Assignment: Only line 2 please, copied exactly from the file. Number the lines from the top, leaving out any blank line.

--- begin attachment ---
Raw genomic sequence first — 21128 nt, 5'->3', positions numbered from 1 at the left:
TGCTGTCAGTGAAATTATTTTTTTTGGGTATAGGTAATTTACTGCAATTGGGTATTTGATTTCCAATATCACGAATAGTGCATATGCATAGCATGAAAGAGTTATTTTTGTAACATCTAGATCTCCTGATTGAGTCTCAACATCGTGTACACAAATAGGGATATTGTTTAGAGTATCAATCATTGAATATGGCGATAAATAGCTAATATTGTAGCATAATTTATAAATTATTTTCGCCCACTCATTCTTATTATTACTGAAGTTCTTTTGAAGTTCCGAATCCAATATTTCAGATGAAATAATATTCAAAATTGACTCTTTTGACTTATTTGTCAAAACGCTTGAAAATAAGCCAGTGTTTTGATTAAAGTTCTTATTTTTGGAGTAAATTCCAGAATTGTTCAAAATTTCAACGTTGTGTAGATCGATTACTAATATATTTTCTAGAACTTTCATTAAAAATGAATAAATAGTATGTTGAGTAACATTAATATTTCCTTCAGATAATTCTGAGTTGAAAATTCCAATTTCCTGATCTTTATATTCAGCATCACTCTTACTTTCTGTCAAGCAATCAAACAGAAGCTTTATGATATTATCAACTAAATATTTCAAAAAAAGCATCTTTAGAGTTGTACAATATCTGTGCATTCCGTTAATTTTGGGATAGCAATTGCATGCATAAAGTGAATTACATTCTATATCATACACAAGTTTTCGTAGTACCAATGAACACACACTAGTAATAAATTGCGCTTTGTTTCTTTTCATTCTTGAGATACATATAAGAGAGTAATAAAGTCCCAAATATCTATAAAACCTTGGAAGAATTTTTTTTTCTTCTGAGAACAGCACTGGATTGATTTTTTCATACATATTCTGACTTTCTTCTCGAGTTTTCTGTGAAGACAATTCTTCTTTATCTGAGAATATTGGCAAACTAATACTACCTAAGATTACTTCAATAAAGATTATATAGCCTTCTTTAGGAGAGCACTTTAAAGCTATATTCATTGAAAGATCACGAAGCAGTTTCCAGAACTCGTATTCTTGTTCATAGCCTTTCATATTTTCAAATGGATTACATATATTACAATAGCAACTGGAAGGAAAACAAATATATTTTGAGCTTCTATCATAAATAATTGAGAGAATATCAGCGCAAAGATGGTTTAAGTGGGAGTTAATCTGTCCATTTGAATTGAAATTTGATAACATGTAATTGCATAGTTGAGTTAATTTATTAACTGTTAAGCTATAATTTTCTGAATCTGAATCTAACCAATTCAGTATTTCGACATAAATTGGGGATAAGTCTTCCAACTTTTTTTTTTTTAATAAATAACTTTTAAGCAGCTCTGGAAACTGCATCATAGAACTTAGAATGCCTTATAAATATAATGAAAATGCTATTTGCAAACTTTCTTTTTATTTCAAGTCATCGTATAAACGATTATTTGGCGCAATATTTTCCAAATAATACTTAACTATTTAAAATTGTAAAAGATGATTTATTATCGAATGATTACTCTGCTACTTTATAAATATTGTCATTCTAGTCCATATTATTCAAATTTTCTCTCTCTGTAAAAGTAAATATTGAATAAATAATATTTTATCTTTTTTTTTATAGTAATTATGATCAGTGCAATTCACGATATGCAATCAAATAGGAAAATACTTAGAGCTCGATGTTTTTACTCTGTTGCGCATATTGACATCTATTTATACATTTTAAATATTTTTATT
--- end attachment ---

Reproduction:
TGCTGTCAGTGAAATTATTTTTTTTGGGTATAGGTAATTTACTGCAATTGGGTATTTGATTTCCAATATCACGAATAGTGCATATGCATAGCATGAAAGAGTTATTTTTGTAACATCTAGATCTCCTGATTGAGTCTCAACATCGTGTACACAAATAGGGATATTGTTTAGAGTATCAATCATTGAATATGGCGATAAATAGCTAATATTGTAGCATAATTTATAAATTATTTTCGCCCACTCATTCTTATTATTACTGAAGTTCTTTTGAAGTTCCGAATCCAATATTTCAGATGAAATAATATTCAAAATTGACTCTTTTGACTTATTTGTCAAAACGCTTGAAAATAAGCCAGTGTTTTGATTAAAGTTCTTATTTTTGGAGTAAATTCCAGAATTGTTCAAAATTTCAACGTTGTGTAGATCGATTACTAATATATTTTCTAGAACTTTCATTAAAAATGAATAAATAGTATGTTGAGTAACATTAATATTTCCTTCAGATAATTCTGAGTTGAAAATTCCAATTTCCTGATCTTTATATTCAGCATCACTCTTACTTTCTGTCAAGCAATCAAACAGAAGCTTTATGATATTATCAACTAAATATTTCAAAAAAAGCATCTTTAGAGTTGTACAATATCTGTGCATTCCGTTAATTTTGGGATAGCAATTGCATGCATAAAGTGAATTACATTCTATATCATACACAAGTTTTCGTAGTACCAATGAACACACACTAGTAATAAATTGCGCTTTGTTTCTTTTCATTCTTGAGATACATATAAGAGAGTAATAAAGTCCCAAATATCTATAAAACCTTGGAAGAATTTTTTTTTCTTCTGAGAACAGCACTGGATTGATTTTTTCATACATATTCTGACTTTCTTCTCGAGTTTTCTGTGAAGACAATTCTTCTTTATCTGAGAATATTGGCAAACTAATACTACCTAAGATTACTTCAATAAAGATTATATAGCCTTCTTTAGGAGAGCACTTTAAAGCTATATTCATTGAAAGATCACGAAGCAGTTTCCAGAACTCGTATTCTTGTTCATAGCCTTTCATATTTTCAAATGGATTACATATATTACAATAGCAACTGGAAGGAAAACAAATATATTTTGAGCTTCTATCATAAATAATTGAGAGAATATCAGCGCAAAGATGGTTTAAGTGGGAGTTAATCTGTCCATTTGAATTGAAATTTGATAACATGTAATTGCATAGTTGAGTTAATTTATTAACTGTTAAGCTATAATTTTCTGAATCTGAATCTAACCAATTCAGTATTTCGACATAAATTGGGGATAAGTCTTCCAACTTTTTTTTTTTTAATAAATAACTTTTAAGCAGCTCTGGAAACTGCATCATAGAACTTAGAATGCCTTATAAATATAATGAAAATGCTATTTGCAAACTTTCTTTTTATTTCAAGTCATCGTATAAACGATTATTTGGCGCAATATTTTCCAAATAATACTTAACTATTTAAAATTGTAAAAGATGATTTATTATCGAATGATTACTCTGCTACTTTATAAATATTGTCATTCTAGTCCATATTATTCAAATTTTCTCTCTCTGTAAAAGTAAATATTGAATAAATAATATTTTATCTTTTTTTTTATAGTAATTATGATCAGTGCAATTCACGATATGCAATCAAATAGGAAAATACTTAGAGCTCGATGTTTTTACTCTGTTGCGCATATTGACATCTATTTATACATTTTAAATATTTTTATT